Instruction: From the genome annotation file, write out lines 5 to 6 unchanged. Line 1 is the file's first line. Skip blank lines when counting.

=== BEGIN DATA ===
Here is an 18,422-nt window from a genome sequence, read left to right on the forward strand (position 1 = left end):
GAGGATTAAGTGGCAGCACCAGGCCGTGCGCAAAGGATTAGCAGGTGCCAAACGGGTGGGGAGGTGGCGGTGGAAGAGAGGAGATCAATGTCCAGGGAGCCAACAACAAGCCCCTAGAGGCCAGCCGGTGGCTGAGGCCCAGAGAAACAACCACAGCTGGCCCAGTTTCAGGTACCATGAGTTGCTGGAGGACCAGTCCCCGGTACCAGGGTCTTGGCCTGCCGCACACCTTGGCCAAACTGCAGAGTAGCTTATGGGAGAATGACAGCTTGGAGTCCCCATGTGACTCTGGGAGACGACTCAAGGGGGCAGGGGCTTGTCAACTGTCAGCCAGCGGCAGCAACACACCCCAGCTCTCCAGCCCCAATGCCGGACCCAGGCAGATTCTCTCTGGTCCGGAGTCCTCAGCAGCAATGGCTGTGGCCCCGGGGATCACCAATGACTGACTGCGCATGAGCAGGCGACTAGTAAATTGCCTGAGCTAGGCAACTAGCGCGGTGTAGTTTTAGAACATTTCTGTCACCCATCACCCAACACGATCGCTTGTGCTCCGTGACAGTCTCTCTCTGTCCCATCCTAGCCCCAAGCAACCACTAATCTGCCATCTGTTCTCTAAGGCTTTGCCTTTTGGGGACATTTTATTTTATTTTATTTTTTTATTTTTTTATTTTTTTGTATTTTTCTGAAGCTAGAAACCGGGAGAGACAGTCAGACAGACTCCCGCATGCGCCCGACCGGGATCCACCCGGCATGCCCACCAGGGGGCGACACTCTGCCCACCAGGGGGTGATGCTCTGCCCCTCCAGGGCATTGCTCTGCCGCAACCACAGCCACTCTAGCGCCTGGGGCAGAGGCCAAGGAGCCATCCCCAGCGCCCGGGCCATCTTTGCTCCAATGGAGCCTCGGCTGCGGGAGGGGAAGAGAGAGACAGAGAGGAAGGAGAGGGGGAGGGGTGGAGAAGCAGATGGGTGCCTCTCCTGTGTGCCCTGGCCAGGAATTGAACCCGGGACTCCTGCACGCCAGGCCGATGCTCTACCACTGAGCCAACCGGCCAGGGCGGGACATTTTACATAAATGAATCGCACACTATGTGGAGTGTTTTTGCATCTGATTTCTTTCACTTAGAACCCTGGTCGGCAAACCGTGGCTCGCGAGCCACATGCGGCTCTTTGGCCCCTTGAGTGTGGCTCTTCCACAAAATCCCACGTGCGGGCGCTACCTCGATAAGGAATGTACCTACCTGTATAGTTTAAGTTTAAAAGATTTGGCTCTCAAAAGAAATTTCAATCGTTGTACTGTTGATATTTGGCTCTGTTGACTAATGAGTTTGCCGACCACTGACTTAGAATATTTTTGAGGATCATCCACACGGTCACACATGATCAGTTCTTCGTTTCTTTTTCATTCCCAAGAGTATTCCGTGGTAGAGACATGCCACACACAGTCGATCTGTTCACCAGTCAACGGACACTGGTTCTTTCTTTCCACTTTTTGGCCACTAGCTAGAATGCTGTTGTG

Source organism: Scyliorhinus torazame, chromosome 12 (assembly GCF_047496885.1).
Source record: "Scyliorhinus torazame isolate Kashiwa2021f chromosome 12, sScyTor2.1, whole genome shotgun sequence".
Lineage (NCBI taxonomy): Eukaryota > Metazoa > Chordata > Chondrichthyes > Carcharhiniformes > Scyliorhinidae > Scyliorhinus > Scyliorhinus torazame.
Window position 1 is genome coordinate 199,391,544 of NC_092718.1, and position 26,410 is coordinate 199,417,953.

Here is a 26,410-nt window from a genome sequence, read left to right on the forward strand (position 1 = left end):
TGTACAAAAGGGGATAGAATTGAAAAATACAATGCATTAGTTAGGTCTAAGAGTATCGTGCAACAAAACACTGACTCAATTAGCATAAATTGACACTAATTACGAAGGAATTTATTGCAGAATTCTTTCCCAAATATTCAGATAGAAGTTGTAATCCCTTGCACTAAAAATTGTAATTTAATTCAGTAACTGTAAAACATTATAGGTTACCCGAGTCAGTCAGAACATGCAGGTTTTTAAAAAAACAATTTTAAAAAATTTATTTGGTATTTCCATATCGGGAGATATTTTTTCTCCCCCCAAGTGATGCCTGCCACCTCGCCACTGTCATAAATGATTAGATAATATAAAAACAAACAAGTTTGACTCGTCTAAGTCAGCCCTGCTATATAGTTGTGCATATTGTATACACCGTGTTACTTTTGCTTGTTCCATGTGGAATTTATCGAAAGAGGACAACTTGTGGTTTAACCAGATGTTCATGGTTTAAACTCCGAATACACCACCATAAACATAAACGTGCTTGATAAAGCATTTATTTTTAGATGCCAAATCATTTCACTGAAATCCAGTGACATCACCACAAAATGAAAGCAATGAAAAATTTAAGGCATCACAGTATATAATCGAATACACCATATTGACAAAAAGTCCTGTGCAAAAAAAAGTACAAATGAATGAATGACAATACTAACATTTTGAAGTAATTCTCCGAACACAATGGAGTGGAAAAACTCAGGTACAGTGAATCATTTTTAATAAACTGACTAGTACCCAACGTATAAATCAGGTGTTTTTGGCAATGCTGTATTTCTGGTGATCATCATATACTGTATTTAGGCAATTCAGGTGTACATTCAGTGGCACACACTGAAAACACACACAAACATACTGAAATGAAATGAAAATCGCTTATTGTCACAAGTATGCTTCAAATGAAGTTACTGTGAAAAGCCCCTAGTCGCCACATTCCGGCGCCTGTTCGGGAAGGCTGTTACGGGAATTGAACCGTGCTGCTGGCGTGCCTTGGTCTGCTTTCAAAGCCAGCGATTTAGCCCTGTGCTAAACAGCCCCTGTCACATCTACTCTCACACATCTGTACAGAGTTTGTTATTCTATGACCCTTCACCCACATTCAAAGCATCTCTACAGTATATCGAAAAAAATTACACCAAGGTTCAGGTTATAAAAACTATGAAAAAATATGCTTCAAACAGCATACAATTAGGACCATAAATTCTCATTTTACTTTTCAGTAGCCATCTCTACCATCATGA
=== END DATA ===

Lineage (NCBI taxonomy): Eukaryota > Metazoa > Chordata > Chondrichthyes > Carcharhiniformes > Scyliorhinidae > Scyliorhinus > Scyliorhinus torazame.
Window position 1 is genome coordinate 199,391,544 of NC_092718.1, and position 26,410 is coordinate 199,417,953.